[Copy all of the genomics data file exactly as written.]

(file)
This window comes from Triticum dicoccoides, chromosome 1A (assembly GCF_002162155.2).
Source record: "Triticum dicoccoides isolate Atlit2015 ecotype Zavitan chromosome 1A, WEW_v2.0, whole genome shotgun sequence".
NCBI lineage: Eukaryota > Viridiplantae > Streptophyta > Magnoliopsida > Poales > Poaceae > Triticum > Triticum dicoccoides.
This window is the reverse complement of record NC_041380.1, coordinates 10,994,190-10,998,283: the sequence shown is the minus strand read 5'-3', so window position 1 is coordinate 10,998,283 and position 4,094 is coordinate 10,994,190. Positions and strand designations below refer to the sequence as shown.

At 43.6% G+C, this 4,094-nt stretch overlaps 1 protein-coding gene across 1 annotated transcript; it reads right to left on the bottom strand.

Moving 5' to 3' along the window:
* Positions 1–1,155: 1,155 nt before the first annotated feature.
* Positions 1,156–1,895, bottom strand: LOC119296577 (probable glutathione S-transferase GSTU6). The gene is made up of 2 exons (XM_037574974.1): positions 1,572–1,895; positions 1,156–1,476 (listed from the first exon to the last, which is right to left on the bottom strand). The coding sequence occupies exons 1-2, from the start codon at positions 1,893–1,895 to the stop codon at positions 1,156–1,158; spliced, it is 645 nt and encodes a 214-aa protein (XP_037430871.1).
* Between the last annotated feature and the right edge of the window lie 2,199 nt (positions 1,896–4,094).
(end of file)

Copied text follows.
This window comes from Triticum dicoccoides, chromosome 1A (assembly GCF_002162155.2).
Source record: "Triticum dicoccoides isolate Atlit2015 ecotype Zavitan chromosome 1A, WEW_v2.0, whole genome shotgun sequence".
NCBI lineage: Eukaryota > Viridiplantae > Streptophyta > Magnoliopsida > Poales > Poaceae > Triticum > Triticum dicoccoides.
This window is the reverse complement of record NC_041380.1, coordinates 10,994,190-10,998,283: the sequence shown is the minus strand read 5'-3', so window position 1 is coordinate 10,998,283 and position 4,094 is coordinate 10,994,190. Positions and strand designations below refer to the sequence as shown.

At 43.6% G+C, this 4,094-nt stretch overlaps 1 protein-coding gene across 1 annotated transcript; it reads right to left on the bottom strand.

Moving 5' to 3' along the window:
* Positions 1–1,155: 1,155 nt before the first annotated feature.
* Positions 1,156–1,895, bottom strand: LOC119296577 (probable glutathione S-transferase GSTU6). The gene is made up of 2 exons (XM_037574974.1): positions 1,572–1,895; positions 1,156–1,476 (listed from the first exon to the last, which is right to left on the bottom strand). The coding sequence occupies exons 1-2, from the start codon at positions 1,893–1,895 to the stop codon at positions 1,156–1,158; spliced, it is 645 nt and encodes a 214-aa protein (XP_037430871.1).
* Between the last annotated feature and the right edge of the window lie 2,199 nt (positions 1,896–4,094).